ZIMBABWE’S manufacturing sector has recovered from two years of economic contraction, with capacity utilisation exceeding 50%, but industry faces a bleak future due to bottlenecks arising when accessing foreign exchange from the formal banking system, a new report has shown.
Years of climate crisis-induced droughts, the outbreak of the Covid-19 pandemic and policy unnerving investors have resulted in Zimbabwe recording a sharp decline from 2019- 2020.
According to the country’s industrial lobby group, the Confederation of Zimbabwe Industries (CZI), capacity utilisation rose to 56.25% in 2021 from 46% in the prior year as most firms invested in ramping up output.
The total amount of investment that was recorded in 2021 to increase capacity utilisation, the CZI said, amounted to US$147 million.
“It takes a company 50 days for a company account to be settled after their bid has been accepted. Companies are obtaining 39.5% of their foreign currency requirement from the auction system,” reads the CZI annual manufacturing sector survey report released this week.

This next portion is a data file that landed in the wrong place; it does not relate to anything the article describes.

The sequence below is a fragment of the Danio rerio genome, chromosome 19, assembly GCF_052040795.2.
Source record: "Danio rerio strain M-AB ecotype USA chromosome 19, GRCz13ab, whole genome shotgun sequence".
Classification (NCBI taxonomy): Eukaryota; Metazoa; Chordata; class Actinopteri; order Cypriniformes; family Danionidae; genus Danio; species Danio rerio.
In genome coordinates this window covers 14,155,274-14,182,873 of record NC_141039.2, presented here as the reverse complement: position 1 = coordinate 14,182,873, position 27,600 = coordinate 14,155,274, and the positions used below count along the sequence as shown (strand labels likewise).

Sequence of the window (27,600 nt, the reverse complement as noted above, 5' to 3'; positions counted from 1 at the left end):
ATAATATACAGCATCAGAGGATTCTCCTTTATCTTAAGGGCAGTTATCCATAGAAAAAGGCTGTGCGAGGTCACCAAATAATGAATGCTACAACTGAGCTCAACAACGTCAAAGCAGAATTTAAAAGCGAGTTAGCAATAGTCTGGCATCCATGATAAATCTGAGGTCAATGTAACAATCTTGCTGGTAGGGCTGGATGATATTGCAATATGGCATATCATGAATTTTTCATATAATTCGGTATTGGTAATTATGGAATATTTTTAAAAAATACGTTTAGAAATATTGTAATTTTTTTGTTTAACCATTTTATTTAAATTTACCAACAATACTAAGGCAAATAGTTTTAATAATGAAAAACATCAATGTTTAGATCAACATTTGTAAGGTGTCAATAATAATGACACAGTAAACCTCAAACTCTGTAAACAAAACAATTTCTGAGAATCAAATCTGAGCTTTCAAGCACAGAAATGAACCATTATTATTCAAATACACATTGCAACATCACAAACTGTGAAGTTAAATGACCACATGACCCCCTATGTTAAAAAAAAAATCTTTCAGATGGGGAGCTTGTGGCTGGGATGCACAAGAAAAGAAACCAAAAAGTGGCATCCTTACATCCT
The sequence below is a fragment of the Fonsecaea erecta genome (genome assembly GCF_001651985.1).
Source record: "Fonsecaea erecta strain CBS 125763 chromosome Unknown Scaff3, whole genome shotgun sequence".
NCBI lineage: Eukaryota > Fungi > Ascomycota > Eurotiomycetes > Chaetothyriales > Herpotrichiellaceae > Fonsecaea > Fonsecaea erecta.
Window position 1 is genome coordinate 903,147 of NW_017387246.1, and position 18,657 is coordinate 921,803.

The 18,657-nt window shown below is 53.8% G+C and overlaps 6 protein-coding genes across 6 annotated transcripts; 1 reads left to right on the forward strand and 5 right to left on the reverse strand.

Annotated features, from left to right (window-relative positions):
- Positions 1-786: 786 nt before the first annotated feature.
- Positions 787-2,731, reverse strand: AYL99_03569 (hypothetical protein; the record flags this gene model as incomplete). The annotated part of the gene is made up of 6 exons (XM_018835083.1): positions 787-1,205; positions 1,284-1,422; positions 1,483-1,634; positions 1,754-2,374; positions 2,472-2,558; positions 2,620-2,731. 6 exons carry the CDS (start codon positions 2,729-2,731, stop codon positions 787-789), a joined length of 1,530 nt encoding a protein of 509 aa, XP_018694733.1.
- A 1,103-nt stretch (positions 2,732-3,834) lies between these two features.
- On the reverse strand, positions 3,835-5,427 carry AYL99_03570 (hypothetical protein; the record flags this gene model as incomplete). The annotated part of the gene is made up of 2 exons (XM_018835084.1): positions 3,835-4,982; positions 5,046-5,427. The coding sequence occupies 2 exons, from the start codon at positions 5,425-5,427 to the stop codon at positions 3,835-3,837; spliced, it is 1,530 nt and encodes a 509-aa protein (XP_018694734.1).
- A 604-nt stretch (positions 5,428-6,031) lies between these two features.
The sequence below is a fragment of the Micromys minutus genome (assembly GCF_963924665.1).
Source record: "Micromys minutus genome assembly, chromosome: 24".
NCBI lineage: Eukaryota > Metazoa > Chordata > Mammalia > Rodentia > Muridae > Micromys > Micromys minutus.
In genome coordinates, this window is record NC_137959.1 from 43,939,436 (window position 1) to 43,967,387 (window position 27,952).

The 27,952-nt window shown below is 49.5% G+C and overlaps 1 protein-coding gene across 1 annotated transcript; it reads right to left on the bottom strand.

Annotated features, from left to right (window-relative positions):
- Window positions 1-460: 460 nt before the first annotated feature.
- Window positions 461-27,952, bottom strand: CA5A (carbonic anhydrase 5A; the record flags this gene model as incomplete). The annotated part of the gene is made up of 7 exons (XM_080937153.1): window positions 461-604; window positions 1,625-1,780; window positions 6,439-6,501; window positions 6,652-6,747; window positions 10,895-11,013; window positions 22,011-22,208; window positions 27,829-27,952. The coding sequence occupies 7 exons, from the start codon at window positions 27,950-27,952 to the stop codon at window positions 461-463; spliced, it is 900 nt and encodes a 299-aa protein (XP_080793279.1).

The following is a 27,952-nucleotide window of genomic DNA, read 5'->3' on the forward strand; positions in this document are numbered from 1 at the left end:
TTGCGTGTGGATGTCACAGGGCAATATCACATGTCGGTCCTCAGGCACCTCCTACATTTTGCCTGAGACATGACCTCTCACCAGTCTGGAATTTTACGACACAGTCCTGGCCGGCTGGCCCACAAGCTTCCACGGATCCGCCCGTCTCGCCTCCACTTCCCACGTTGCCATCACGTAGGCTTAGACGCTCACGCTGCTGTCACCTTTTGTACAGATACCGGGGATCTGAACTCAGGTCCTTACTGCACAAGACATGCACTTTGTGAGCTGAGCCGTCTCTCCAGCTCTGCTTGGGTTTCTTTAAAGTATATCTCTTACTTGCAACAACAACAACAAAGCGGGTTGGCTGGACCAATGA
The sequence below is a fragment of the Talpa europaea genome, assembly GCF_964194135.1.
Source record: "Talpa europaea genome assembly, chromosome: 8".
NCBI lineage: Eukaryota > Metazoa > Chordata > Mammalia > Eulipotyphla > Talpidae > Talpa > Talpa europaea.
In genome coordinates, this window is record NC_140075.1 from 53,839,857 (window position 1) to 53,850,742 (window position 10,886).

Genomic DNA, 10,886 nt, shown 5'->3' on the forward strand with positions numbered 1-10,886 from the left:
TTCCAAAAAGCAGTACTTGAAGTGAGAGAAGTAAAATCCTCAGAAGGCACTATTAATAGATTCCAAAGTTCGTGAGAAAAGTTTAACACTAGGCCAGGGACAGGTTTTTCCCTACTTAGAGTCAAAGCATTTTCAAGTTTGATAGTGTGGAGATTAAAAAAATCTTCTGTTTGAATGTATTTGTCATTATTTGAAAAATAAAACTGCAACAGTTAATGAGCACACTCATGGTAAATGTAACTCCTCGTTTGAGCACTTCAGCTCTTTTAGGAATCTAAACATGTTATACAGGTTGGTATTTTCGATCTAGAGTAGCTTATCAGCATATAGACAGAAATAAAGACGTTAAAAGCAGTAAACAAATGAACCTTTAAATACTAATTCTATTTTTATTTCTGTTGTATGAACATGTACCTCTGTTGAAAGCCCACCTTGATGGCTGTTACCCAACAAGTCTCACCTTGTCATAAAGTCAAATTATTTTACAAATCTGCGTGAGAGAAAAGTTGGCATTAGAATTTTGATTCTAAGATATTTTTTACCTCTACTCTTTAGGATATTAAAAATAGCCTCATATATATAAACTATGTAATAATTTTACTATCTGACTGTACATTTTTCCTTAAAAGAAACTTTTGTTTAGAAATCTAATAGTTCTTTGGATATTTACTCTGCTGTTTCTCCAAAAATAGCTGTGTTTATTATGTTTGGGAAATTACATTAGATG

“The currency challenge and the associated inflationary pressure can derail the momentum into 2022.”
The survey showed that while 53.5% of the companies created new jobs, 16% of the manufacturing sector retrenched. This was reflected after 57% of the firms reported growth in sales.
The drinks and tobacco subsector had the highest percentage of firms registering an increase in sales, the report shows.
On economic outlook perception, 38% of the companies said the situation would get worse, 28% anticipated that it would remain the same and the remaining 34% hope it will get better.
Massive closures and downscaling of large firms and yesteryear multinational companies have resulted in job cuts and growth of a thriving informal sector which, according to independent estimates, accounts for more 70% of the economy.
Early this month the CZI warned that the domestic economy was now on a slippery slope and urgent measures were required to reverse the trend. But the cause of the economic implosion is already exposing the growing wedge between business and the government.